This was not the first time the Feds targeted the working girls in northern Idaho. One time, the story goes, they used the old Al-Capone strategy and sicked the IRS on them - tax evasion, they claimed. Chief focus was Delores, Madam of the Lux Rooms. Every year, despite reporting only modest income from her "boarding house," she was seen driving a new Cadillac.

    The IRS came in and tried to "net-worth" her, a pretty well-known practice at the time of attempting to trap suspected tax evaders by coming in and saying, "See here: You've got all this "stuff," including those fancy Cadillacs you've been driving, yet you're reporting little or no income. We're going to assume that the cost of your "stuff" was paid from unreported income. Prove otherwise."

    "Oh, no!" says Delores, the story goes. "Those cars were just a gift from a dear friend! I'm shocked you would think otherwise!"

    What kind of a dear friend would make such an extravagant gift? Well, the story continues, the dear friend was a local mining magnate, who was a wonderful, moral gentleman, but he was unfortunately overtaken from time to time by demon rum. Sober most times and a very astute business man most days, periodically, he would go on a bender and disappear, resurfacing days and days later, calling home painfully recovering from a killer hangoverr, in Paris or London or some other exotic location.

    the mining man's company kept a gentleman on retainer for the exclusive purpose of jumping on a plane on very short notice to fly to whatever destination our friend found himself eventually waking up in and bring him back home. He would be driven directly to his summer home on a nearby lake (Hayden? Coeur d'Alene? The detail I was told escapes me now), and Delores would dispatch a couple of the girls to the hideaway, there to minister to the sadder but temporarily wiser mining man and nurse him back to health.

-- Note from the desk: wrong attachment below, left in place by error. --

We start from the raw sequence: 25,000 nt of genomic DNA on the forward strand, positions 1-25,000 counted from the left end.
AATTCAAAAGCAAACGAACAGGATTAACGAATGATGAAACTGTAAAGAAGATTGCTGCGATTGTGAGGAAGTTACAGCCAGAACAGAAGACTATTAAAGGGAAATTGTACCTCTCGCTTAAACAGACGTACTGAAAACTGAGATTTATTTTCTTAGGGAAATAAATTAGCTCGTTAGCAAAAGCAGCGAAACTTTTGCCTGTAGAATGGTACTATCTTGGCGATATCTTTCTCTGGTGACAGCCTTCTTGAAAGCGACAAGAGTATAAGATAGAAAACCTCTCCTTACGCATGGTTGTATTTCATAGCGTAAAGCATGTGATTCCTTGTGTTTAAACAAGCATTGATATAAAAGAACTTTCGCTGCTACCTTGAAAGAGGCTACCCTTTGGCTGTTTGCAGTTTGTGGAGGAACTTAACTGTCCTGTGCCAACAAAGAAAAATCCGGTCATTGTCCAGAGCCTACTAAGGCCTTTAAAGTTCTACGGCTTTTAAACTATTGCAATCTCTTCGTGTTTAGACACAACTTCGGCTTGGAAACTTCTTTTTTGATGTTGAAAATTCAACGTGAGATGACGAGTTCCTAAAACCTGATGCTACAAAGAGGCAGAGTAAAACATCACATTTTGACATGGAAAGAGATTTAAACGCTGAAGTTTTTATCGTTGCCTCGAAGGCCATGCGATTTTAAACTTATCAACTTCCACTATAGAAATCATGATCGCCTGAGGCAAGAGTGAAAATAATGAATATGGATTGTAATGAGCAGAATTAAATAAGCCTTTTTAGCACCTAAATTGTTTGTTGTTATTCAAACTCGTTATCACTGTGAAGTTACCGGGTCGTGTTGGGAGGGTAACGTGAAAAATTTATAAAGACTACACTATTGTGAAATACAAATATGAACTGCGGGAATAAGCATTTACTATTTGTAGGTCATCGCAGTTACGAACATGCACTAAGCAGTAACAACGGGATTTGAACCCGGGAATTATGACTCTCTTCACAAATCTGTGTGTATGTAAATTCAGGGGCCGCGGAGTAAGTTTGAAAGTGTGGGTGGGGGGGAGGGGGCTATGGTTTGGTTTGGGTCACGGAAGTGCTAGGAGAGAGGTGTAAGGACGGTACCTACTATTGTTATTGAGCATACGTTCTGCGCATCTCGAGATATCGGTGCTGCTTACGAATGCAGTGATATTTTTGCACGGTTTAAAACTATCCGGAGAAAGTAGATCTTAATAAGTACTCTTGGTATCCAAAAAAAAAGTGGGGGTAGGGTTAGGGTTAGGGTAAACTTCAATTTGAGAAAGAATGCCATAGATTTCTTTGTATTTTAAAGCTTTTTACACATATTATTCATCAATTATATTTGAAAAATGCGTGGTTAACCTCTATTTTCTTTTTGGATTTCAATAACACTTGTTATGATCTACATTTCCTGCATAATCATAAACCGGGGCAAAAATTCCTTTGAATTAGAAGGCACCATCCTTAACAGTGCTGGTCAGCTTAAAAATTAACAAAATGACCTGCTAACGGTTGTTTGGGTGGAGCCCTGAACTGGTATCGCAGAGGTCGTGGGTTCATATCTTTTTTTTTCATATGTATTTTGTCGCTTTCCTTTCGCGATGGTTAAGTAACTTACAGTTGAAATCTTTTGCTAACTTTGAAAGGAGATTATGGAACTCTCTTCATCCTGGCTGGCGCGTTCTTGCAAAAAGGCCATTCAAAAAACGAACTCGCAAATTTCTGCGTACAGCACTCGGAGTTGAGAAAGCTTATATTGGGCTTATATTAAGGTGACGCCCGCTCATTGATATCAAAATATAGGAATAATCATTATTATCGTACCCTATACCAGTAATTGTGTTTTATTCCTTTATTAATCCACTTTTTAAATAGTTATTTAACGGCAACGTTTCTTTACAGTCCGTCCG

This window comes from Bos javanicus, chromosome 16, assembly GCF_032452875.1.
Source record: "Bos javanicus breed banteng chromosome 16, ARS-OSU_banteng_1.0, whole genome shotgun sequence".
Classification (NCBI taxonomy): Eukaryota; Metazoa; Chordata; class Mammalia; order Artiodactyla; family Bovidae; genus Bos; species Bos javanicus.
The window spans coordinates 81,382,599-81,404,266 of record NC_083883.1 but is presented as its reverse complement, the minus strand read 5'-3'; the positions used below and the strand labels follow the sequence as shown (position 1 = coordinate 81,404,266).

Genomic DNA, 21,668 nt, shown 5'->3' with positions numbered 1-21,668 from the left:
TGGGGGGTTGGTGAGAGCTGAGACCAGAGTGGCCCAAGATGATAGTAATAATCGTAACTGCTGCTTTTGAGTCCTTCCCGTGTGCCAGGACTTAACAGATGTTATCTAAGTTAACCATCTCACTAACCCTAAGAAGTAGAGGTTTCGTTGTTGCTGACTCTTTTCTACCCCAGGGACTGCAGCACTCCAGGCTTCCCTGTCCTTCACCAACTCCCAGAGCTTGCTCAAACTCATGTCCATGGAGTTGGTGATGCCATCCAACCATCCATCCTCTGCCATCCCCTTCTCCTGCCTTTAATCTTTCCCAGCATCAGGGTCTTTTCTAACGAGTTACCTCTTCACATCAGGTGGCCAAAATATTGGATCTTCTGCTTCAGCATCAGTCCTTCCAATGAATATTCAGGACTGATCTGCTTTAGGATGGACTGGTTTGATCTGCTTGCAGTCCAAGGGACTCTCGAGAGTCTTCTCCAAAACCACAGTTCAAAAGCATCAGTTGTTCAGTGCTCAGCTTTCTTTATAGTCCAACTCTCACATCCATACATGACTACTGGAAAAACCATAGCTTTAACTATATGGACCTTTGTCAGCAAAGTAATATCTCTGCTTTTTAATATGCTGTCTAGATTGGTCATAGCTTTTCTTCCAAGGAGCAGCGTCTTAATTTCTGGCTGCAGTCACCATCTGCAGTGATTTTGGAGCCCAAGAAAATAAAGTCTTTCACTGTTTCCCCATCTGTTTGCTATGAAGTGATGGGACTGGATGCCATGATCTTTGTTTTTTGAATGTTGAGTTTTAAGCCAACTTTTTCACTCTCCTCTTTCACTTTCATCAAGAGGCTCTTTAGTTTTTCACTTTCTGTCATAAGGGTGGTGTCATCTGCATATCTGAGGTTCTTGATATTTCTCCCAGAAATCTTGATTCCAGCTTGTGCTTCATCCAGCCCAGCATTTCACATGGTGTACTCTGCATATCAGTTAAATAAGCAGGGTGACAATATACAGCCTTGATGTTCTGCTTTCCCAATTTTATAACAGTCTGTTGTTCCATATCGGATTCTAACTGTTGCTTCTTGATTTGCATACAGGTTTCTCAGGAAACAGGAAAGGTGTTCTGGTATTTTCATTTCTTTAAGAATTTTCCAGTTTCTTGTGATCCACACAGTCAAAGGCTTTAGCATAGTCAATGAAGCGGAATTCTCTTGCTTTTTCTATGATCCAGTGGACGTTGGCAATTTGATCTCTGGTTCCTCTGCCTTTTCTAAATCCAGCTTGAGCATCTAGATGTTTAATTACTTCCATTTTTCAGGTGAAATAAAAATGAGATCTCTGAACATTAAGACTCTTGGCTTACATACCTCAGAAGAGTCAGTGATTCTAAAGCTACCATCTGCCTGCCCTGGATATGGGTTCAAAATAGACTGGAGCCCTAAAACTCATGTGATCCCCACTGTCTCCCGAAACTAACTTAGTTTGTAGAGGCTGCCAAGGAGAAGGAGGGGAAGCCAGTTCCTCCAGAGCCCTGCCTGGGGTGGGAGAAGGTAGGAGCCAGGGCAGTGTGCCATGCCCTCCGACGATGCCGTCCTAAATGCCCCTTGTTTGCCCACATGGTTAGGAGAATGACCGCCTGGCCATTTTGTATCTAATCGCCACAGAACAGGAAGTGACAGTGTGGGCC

Out of gratitude for these acts of kindness, the annual gift of a new Cadillac was assured.

    A gift, no quid pro quo? Or compensation for services rendered? Each time the matter neared trial, the generous mining man would fall off the wagon and off he'd go on an extended toot. IRS finally gave it up, as I recall the story; and when Delores marched into the Spokane office of the lawyer representing her in the matter, she paid the whole tab in silver dollars. I can't even imagine what it would have been like, toting that purse around, stuffed with untraceable silver dollars.

    True? A myth? Mining man's gone, Delores is gone, lawyer's not talking ...

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    Reno might have visited the Lux Rooms. . .was it located at the top of a fairly long flight of stairs ?

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    Quote Originally Posted by RenoZag View Post
    Reno might have visited the Lux Rooms. . .was it located at the top of a fairly long flight of stairs ?
    Oh! Too good to be true! Let the confessions begin!

    My impression is that you are correct. I seem to recall that one of the lawyers I worked for mentioning he had to lower his head because the ceiling was low, and all these young lawyers trooped up the stairs single file in a narrow flight of stairs.

    Not having been there myself, I can't attest to the accuracy of that.

    So how many houses of ill-repute have you visited, after all, that they start to blur together?
    Last edited by ZagNative; 08-03-2008 at 05:42 PM.